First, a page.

Posts tagged relational aggression
In my conversations with parents of bullied children, an all-too-frequent recurring theme is that they say their reports to school are downplayed or downright ignored. I wrote this article for the HuffingtonPost in response. Please share with any parents you know who are struggling to help their kids cope with bullying.
Check out the March issue of the International Bully Prevention E-Zine. This month’s free issue features great articles about what parents can do to help their kids cope with bullying and importance of role modeling by parents when it comes to raising kids who reject gossip and other forms of relational aggression. PLease check it out & pass it on.
On my “To Write” list is an article entitled “What to Do When Your Daughter’s Friend is a Mean Girl.” I have a classic example to tell and story to share…so hopefully I’ll sit down at some point and get the article written…but in the meantime, check out this great advice from Rachel Simmons on the same topic.
I wish I were able to get the whole news clip for you here…but believe me when I say it’s worth a visit to this CBS local news affiliate website to check out what the Dallas Children’s Theater’s resident playwright, Linda Daugherty, has to say about “The Secret Life of Girls.”
I’m headed to Dallas this weekend to see the play on Friday and then present a 75min. workshop based on Friendship & Other Weapons to a group of Moms and Daughters before Saturday’s performance of The Secret Life of Girls. Really looking forward to the trip!
I adore little girls who are confident in the knowledge that they can do anything and be anyone! Check out this empowering new PSA from the Girl Scouts and share it with a little girl you love.
Last week, this post on Conversing About Kindness with Kids caught my eye…and I vowed that February 1st would be the start date for my family to do as the author suggests and “think of one thing we can do each day to be kind to someone else.”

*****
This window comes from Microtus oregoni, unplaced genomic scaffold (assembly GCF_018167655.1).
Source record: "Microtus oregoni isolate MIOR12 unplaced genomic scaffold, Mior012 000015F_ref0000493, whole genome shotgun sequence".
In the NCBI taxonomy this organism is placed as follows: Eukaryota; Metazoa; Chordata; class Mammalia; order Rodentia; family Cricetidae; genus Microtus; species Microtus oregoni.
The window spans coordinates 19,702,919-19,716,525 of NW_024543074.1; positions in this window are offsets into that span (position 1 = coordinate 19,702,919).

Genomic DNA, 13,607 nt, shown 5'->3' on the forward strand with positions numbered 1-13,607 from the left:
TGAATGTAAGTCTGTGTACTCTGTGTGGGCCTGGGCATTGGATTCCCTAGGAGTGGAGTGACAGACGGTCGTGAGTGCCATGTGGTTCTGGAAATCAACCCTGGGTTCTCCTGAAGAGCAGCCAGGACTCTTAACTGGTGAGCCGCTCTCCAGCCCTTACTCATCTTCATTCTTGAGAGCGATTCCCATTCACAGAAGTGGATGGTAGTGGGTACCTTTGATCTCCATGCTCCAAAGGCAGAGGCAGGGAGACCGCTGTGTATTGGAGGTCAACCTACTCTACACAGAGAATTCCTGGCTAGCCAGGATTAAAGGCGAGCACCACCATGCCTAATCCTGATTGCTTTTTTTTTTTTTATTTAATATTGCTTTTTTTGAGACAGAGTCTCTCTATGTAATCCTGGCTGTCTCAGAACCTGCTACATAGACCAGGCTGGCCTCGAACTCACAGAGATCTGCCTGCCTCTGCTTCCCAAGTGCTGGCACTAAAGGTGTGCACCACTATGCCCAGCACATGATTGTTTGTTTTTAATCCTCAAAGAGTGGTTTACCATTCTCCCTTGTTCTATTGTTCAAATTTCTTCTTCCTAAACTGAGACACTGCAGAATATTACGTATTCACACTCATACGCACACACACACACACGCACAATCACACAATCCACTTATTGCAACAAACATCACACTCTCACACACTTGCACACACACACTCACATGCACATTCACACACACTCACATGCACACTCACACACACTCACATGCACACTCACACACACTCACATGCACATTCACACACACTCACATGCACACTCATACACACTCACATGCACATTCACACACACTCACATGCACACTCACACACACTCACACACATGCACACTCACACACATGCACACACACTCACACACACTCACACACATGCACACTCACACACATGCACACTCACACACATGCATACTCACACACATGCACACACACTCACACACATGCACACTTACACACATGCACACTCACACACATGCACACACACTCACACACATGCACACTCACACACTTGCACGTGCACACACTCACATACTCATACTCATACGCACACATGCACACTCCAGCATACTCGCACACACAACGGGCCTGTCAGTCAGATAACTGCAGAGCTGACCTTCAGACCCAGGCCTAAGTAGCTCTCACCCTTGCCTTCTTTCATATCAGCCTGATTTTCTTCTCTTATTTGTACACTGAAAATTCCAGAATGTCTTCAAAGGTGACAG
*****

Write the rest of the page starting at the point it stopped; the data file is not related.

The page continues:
Two years ago, my Chinese New Year-inspired proclamation that 2010 would be “The Year of Kindness” in our family rather than the Year of the Tiger, garnered groans and well-deserved accusations of cheesiness. Ahh well…my kids are two years older now…and 730 days more accustomed to me talking about the importance of kindness. I may well get groans again tomorrow…but no matter…I know that my kids are internalizing an important message.
In Friendship & Other Weapons, kids are engaged in fun activities around building values of kindness, empathy, compassion, and cooperation as a way of changing the culture of bullying in schools and helping kids cope effectively with relational aggression.
Don’t just take my word for it; check out this new review of Friendship & Other Weapons, featured in the Reclaiming Children & Youth newsletter:
From the brilliant woman who, about a week or so ago, brought us the Don’t Carpe Diem article about how challenging it can be to “savor every moment” as parents of little ones…here is another inspired piece about Mommy Guilt…or more precisely, what a shame it is that women make each other feel guilty for their individual choices as parents. An excerpt…
So, angry, debating ladies… here’s the thing. My daughter is watching me AND you to learn what it means to be a woman. And I’d like her to learn that a woman’s value is determined less by her career choices and more by how she treats other women, in particular, women who are different than she is. I’d like her to learn that her strength is defined by her honesty and her ability to exist in grey areas without succumbing to masking her insecurities with generalizations or accusations. And I’d like her to learn that the only way to be both graceful and powerful is to dance among the endless definitions of the word woman… and to refuse to organize women into categories, to view ideas in black and white, or to choose sides and come out swinging. Because being a woman is not that easy, and it’s not that hard.
So, maybe instead of tearing each other up, we could each admit that we’re a bit torn up about our choices, or lack thereof. And we could offer each other a shoulder or a hand. And then maybe our girls would see what it really means to be a woman.
Think this much is amazing and so, so right on? Check out her full article here on the HuffingtonPost.
If you’ve ever been in a situation where you need to find the right words to tell a young girl that what she’s about to do is wrong…then check out this column in Teen Vogue, written by Odd Girl Out author, Rachel Simmons.
If you read my blog, you know I’m a big fan of her work and her wisdom–and this is a perfect example of why. I love how Rachel is so honest and forthright in her advice to the girls–while never talking down to them and always maintaining respect for their experiences.
My fingers are crossed that when the time comes, I–and all of my Mom friends–will be able to advise my own daughters this well!